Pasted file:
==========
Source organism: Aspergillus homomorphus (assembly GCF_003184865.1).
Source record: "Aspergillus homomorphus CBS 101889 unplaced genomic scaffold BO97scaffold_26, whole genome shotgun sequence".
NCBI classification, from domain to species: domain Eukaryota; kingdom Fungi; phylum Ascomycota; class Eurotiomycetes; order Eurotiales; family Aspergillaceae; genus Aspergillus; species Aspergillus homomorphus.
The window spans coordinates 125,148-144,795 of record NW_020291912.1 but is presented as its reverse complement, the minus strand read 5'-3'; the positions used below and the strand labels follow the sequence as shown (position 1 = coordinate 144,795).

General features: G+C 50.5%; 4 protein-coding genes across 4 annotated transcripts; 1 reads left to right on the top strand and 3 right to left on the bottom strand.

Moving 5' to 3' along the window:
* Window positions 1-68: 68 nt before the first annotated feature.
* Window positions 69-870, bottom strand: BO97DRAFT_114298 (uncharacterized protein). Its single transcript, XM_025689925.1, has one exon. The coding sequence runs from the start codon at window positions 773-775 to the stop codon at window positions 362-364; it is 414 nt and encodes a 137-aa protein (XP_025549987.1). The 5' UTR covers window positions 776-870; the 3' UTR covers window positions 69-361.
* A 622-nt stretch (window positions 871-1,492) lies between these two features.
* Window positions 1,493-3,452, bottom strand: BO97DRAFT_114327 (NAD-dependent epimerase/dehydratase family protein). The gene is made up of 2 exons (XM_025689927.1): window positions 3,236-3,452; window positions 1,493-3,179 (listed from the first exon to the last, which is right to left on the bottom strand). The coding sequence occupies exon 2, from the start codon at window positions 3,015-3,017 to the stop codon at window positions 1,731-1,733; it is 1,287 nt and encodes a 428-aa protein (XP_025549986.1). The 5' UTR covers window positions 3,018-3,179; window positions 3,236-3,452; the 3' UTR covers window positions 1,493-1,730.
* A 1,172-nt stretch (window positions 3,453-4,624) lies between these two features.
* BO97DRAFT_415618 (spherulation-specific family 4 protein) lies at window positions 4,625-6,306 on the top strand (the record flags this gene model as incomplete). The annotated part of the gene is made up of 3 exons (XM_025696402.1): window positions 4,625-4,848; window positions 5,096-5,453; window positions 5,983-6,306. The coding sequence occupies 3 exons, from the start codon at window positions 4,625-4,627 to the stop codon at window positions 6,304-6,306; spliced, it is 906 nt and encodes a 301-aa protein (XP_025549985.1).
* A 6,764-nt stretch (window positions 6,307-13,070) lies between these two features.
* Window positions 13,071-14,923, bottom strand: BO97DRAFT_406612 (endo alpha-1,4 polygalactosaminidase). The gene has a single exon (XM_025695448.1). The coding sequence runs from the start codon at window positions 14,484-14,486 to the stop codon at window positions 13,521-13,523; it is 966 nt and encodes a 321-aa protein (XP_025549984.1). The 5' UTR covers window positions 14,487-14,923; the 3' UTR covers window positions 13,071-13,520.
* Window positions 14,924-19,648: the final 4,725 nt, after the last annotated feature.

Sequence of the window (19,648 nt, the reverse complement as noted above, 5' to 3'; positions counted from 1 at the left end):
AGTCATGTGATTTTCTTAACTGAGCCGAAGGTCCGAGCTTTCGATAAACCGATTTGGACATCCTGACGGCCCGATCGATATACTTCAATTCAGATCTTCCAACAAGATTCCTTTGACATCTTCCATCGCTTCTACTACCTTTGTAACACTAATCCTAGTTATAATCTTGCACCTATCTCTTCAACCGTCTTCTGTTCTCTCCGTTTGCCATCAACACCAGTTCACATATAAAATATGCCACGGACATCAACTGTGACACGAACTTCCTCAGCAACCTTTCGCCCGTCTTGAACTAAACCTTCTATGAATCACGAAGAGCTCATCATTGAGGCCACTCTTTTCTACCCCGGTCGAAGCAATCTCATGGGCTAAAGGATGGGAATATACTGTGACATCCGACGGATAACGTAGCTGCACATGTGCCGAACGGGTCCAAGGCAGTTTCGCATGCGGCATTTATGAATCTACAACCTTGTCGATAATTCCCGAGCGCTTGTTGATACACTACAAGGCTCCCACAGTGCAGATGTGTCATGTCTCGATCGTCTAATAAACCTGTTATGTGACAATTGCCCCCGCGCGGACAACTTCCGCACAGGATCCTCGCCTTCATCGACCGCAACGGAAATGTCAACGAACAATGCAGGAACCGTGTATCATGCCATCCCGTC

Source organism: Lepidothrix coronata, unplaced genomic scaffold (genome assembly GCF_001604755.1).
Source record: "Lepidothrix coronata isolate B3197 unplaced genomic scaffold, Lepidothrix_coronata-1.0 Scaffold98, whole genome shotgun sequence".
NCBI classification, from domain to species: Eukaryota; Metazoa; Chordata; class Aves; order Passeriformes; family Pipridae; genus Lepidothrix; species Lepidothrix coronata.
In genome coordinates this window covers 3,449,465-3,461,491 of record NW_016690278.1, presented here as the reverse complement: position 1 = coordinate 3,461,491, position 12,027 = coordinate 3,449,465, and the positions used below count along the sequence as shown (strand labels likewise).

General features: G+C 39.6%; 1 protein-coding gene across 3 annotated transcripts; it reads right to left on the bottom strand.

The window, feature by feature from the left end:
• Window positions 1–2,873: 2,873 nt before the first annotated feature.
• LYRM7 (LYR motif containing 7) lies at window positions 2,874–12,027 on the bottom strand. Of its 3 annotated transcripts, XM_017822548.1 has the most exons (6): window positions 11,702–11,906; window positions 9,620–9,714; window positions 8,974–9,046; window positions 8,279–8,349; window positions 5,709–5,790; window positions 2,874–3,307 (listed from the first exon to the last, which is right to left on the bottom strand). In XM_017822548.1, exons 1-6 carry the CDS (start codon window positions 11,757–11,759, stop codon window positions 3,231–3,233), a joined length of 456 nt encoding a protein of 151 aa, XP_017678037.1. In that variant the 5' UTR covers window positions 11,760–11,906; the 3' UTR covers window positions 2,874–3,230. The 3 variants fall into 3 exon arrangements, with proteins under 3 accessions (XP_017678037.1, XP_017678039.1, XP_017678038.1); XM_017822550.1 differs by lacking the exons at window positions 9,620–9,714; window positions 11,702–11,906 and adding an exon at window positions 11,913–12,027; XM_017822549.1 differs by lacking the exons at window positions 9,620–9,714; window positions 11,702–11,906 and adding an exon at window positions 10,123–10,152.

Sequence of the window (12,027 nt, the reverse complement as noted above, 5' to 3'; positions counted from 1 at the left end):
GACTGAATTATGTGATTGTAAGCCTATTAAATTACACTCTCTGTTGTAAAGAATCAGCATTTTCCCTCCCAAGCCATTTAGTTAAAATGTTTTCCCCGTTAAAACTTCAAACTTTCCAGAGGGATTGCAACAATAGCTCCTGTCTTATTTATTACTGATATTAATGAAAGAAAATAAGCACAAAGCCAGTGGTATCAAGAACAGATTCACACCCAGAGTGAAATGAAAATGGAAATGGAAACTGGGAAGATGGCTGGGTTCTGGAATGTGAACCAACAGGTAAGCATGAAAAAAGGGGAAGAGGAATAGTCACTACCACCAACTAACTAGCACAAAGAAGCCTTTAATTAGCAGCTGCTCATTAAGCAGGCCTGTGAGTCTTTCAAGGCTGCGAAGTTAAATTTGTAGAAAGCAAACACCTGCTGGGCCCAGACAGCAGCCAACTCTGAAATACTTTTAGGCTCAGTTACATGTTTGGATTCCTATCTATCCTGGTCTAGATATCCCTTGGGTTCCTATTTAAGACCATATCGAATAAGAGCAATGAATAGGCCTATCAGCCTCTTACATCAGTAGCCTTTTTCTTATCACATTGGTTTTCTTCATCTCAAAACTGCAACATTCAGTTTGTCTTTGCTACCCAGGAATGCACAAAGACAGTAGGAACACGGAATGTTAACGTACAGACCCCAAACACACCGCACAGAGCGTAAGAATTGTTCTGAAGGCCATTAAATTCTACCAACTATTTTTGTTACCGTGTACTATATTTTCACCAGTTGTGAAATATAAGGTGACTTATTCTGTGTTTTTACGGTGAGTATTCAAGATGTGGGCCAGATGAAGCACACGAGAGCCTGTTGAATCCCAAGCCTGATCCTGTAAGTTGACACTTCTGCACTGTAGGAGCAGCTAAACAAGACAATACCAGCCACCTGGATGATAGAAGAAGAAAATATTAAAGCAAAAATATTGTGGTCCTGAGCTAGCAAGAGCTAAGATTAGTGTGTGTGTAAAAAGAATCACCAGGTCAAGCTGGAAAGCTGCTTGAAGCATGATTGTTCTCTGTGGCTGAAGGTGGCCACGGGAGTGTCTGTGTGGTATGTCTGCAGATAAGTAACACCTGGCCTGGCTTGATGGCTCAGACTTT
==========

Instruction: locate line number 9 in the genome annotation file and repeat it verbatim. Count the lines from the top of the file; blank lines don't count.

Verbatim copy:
* A 622-nt stretch (window positions 871-1,492) lies between these two features.